Thursday, April 5, 2018

The Salish Sea Stories We Tell

This year’s Salish Sea Ecosystem Conference opened with many stories — tribal stories and stories told by Dow Constantine, Sally Jewell and Jay Inslee— stories of a what makes these lands and waters special and why they need to be protected and restored.

We do this call for sharing and action every two years alternating between Vancouver and Seattle to underscore the transboundary nature of our mutual interests and challenges. It’s a good opportunity to catch up on highlights of recent scientific research and to meet and greet old friends and fellow travelers.

I’ve been coming to this conference in its various and evolving formats over the years and it’s heartening to see the growing role of treaty tribes at the conference. They opened the conference with song and called forth witnesses. Chairman Leonard Forsman of Suquamish welcomed the participants. They are participants in the various forums on resources and management. They are, after all, independent nations within the Salish Sea, and the Washington treaty tribes are full co-managers of the resources.

This year the plight of resident killer whales was the urgent call to action. But the whales need endangered chinook and the chinook need spawning and rearing grounds and forage fish prey. The future and plight of the whale are the future and plight of the Salish Sea.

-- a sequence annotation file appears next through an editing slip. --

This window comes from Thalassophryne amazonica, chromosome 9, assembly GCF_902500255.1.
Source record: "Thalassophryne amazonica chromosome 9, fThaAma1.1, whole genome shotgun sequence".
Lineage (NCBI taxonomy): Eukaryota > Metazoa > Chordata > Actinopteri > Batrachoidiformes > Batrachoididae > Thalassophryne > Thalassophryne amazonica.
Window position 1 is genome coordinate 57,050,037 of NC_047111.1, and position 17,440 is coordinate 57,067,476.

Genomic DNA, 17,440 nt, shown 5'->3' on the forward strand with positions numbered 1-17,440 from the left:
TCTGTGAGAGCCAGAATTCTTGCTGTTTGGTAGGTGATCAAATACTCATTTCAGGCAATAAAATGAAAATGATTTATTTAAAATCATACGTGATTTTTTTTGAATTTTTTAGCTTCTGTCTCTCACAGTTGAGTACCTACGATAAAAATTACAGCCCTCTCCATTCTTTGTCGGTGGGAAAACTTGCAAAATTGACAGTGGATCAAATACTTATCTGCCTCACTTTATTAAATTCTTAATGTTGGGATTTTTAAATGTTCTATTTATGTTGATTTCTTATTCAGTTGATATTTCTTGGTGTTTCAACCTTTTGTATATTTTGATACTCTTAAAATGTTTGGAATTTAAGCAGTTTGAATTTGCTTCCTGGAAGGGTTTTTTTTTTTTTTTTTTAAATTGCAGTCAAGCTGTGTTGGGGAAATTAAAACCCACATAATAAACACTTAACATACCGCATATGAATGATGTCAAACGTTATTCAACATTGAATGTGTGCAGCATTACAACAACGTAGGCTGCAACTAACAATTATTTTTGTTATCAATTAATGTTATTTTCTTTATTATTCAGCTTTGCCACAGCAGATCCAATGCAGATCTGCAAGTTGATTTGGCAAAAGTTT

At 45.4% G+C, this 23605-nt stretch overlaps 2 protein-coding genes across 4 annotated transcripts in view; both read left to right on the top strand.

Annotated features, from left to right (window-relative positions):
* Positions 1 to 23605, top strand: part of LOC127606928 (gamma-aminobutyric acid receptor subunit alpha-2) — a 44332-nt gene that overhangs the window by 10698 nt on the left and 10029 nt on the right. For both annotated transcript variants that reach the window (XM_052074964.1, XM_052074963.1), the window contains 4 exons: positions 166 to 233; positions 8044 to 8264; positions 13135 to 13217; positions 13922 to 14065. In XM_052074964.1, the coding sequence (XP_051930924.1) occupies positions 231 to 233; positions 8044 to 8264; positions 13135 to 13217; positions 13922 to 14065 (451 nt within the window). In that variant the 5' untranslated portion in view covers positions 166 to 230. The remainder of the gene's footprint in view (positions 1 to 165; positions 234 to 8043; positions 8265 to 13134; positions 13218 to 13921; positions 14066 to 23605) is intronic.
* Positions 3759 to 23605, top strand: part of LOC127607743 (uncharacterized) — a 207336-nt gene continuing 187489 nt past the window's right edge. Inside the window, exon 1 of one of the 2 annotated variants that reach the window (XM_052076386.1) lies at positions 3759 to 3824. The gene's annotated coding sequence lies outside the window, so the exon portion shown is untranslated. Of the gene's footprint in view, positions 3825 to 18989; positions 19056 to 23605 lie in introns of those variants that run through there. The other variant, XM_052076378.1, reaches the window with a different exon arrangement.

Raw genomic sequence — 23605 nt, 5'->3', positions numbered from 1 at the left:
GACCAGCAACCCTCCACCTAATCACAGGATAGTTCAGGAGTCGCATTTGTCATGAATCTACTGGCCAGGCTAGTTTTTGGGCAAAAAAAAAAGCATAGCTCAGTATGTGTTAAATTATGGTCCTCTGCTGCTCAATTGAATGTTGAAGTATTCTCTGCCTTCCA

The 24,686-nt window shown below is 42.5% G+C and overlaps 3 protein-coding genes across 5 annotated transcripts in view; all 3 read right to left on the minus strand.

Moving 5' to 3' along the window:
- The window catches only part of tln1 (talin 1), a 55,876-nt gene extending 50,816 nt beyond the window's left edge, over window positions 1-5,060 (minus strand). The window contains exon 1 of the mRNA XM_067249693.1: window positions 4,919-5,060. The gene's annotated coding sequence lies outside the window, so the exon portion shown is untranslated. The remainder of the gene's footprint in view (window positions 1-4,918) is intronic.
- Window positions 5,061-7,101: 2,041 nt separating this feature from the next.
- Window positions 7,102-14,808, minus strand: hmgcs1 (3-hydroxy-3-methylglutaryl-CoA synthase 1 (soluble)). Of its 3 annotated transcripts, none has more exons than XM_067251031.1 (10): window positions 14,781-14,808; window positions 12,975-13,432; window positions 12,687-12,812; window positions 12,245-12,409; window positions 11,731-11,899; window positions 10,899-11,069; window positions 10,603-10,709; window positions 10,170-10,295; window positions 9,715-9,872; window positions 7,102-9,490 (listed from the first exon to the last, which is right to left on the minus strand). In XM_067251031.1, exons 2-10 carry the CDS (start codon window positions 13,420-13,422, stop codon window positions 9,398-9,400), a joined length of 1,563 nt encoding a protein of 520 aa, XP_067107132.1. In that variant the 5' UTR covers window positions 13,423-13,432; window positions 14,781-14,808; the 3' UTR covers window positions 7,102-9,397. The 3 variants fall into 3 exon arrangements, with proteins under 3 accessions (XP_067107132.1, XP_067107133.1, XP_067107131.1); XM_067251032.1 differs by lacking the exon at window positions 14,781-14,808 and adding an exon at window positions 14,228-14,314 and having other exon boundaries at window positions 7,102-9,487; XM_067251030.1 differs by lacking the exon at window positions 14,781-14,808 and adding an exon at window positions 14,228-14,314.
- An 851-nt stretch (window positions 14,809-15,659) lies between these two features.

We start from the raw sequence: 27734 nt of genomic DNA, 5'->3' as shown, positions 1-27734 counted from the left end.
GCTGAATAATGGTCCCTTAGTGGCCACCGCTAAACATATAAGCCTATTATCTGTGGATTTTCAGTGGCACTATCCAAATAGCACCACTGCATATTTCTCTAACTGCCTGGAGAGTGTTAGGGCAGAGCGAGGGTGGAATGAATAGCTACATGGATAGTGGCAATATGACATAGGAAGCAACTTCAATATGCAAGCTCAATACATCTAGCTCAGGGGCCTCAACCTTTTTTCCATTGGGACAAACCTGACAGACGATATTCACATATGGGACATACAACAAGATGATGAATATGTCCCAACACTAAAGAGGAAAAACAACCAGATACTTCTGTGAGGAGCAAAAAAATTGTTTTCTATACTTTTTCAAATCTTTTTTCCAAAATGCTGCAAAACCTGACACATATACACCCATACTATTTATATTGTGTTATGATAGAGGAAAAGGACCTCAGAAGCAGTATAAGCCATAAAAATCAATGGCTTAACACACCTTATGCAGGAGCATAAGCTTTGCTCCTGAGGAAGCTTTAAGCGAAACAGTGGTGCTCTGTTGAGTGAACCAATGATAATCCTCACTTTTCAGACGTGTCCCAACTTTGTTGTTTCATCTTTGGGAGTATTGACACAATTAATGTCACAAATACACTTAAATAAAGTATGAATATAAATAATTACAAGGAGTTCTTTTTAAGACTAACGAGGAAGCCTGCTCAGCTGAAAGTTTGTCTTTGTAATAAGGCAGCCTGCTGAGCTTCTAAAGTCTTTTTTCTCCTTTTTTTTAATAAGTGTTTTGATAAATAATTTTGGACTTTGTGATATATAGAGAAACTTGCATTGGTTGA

My colleague who is not attending these conferences any more but retired and taking pictures and working in her garden congratulated me for making another foray into the issues. She said she’s too impatient to go to these things any more.

It does try one’s patience to know what the tasks are before us and to hear at the “How Do We Pay For It?” session that the funding gap between what we are doing and what need to do is a vast 73 percent. And it’s hard to know by results whether the quarter of the things we are doing and paying for are getting the biggest bang for the buck.

But one colleague said to me that he sees the opportunity of the 2017 midterm state election as the return to a “golden age” of Puget Sound action with changes in the legislature and the leadership of the governor. That’s heartening. Get out the vote.

Will science inform policy and politics? Another colleague who has been to these conferences since its inception found hope in the abstracts of presentations written by scientists. They’re not there yet, she said, but they are getting close. That’s heartening. Speak out.

The last presentation I heard detailed how rockfish have populated the area around the new Brightwater sewer treatment pipes discharging off Point Wells in Puget Sound. So, if you build it, they will come. I’d rather not have to build underwater structures but I’m heartened to know, if our cities along the shore were inundated in the future, they will provide habitat for our fish and invertebrates.

--Mike Sato

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